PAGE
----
I am not sure… I learned that my mother had cancer in November of 1983 a couple of days before her 42nd birthday. It was several years later that I realized it was a sarcoma cancer.
What kind of sarcoma was your mom diagnosed with?
My mother was diagnosed with Leiomyosarcoma. She was told it started in the wall of her uterus and metastasized by her hysterectomy.
Where and how did you seek information about sarcomas?
First of all, there was no internet in 1983. My mother had been school teacher, extremely bright, well educated, curious and was always engaged in researching her interests. She was extremely active in our church and had hundreds of friends. She and her husband, my step father, were a good team. He was a good advocate for her, and a good care taker. She talked to others about their cancer, she was highly communicative with her surgeon, oncologist, pathologists, nurses, other patients…as she put it “she made friends with her cancer”. She learned everything she could about it.
I remember having a conversation with her about her cancer after a doctors appointment. Her doctors loved her because she was smart, funny and had a life-affirming attitude. She had a positivity and a spiritual faith that helped them do their job and kept the boundaries more distinct. They felt they could communicate their ideas, suspicions, thoughts and musings with her honestly, without being held responsible if they didn’t turn out to be absolutely correct. I asked her why “they” hadn’t found the cancer when she had been examined so many times during her late thirties, early forties. She had been in tremendous pain for years. She explained that “the sarcoma she had was so rare they should have taken 40,000 cells instead of 20,000 cells to have discovered it.” I know that sounds strange, it was strange writing it just now, but that is what she said about 9 years down the road of her 15 year journey with leiomyosarcoma and that is when I learned she had a sarcoma.
How have the resources you use for information evolved?
After my mother’s death, I got involved with several groups. Mainly, The National Breast Cancer Coalition Fund. I was introduced to it’s founder and president, Fran Visco and was thrilled by the multi pronged work she was doing as a grassroots advocate for women’s health issues. I testified for Congress with her and lobbied with her. Unlike sarcoma, it is amazing that literally everyone you talk to in Washington or anywhere has a person in their life dealing with breast cancer. Because of the comparative rarity of sarcoma it’s harder to get those funds and make that progress with research, and ultimately find preventative measures and cures. The NBCCF is a coalition and works with the medical community, the government, ( Fran Visco was on Bill Clinton’s three member cancer panel) and multitudes of women’s ( and men’s) support groups raising awareness, raising funds and finding cures. Fran had been diagnosed with breast cancer in the late eighties and was appalled at the absolute lack of any progress in the treatment, prevention or detection of this raging killer of 1 in 8 women since the 1950’s. One of the first major triumphs of the NBCC was working with Dennis Slamen and the National Alliance of Doctors to find herceptin, a drug that has been successful in curing breast cancer or significantly prolonging life for women who have the hercept gene.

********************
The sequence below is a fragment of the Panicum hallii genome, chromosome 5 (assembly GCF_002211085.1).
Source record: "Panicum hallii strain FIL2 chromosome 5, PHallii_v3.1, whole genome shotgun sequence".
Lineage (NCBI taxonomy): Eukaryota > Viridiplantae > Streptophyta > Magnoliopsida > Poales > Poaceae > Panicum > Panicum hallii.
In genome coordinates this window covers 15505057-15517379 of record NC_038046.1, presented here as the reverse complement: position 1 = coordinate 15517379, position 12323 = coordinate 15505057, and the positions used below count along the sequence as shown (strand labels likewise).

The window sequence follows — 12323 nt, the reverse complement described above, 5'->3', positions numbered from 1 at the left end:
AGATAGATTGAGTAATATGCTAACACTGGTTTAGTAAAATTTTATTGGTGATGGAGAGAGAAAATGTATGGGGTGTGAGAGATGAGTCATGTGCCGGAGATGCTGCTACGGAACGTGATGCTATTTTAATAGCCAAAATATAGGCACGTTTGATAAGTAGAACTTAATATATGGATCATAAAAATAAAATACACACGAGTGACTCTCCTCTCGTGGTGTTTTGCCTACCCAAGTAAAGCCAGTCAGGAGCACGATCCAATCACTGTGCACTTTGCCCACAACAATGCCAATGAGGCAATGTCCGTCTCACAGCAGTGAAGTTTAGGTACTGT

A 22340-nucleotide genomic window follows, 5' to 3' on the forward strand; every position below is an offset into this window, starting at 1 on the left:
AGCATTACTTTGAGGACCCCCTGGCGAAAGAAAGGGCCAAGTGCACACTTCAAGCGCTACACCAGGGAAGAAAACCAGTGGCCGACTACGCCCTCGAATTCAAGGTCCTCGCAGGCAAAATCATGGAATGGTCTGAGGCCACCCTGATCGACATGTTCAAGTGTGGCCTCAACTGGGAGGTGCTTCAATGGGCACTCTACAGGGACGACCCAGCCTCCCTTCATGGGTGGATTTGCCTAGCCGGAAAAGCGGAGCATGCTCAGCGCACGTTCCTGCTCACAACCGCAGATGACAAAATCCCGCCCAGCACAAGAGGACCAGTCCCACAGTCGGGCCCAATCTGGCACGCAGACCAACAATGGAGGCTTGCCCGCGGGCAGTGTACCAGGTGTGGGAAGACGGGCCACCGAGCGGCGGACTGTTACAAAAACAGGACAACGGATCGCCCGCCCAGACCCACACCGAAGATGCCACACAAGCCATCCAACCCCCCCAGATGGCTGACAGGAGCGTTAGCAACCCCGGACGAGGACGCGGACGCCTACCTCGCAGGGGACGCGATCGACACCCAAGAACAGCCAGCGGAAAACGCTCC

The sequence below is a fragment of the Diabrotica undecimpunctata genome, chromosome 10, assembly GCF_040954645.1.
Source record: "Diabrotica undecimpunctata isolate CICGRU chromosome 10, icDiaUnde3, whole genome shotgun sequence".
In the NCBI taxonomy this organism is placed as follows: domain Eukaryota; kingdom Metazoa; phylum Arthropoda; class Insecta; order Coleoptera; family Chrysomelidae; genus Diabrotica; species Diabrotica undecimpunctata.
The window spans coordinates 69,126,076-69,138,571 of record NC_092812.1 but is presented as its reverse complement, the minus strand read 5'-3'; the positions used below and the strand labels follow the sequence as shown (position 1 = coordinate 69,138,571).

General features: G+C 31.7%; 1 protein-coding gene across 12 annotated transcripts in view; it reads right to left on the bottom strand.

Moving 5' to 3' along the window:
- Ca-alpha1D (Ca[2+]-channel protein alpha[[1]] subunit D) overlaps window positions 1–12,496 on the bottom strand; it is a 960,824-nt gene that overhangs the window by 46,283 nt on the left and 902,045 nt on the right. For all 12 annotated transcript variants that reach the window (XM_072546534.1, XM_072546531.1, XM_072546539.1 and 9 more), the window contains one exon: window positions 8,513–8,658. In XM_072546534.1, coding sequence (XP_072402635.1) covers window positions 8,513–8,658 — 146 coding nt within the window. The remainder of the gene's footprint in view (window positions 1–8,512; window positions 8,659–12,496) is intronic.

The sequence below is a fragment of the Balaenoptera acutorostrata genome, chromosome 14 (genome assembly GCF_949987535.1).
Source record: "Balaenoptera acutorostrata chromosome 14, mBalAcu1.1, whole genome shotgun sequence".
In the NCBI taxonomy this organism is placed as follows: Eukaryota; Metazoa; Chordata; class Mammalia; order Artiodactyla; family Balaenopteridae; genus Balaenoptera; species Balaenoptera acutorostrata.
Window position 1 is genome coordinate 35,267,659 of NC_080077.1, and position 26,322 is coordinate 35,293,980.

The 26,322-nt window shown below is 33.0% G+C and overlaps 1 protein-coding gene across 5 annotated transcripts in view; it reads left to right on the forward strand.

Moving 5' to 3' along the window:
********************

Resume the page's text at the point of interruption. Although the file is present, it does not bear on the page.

To get back to your question… The first time I ever thought to go online for medical reasons was when I heard Fran say that “the NBCC has position papers on many issues around women’s health and a 20 step guide to what to do if you are diagnosed with breast cancer.” This felt proactive to me. After feeling so helpless watching my mother literally fight so hard, for so long, with no such organization, support or focused, correct information all in one place.
What was your experience caring for your mother like?
Well, it was a lot different then than it would be now. I was twenty two and had just moved to NYC from Texas. My mom didn’t want to slow me down. She didn’t want to slow HER down! She was a typical Texan. She was independent, stubborn and smart. As her sarcoma progressed I took care care of her more and more as did everyone in our family. It was an honor to help my mom and it sucked.
Can you describe your first Wendy Walk experience?
I was floored to meet this family who was fighting tooth and nail to establish the kind of information, support, funds-for-research organization that Fran Visco has with the National Breast Cancer Coalition Fund. It felt very much like that! Energized, looking for answers, determined to change the detection, treatment and prevention of sarcoma.
I know there are other organizations that have worked hard to do this too. I have been a part of them and admire them. I think because this is what Wendy’s husband and kids chose to do for her, I relate so personally to this organization and the Wendy Walk experience. They have lived it. They know what people with Sarcomas need. They understand that there are many elements simultaneously at work, physical, emotional, mental, financial, family support in all of those areas too, all important needs and responsibilities. The Wendy Walk supports families in getting access to solutions or help in all of these areas, and offering support while demanding and acknowledging progressive research in detection, treatment and ultimately, prevention of sarcoma.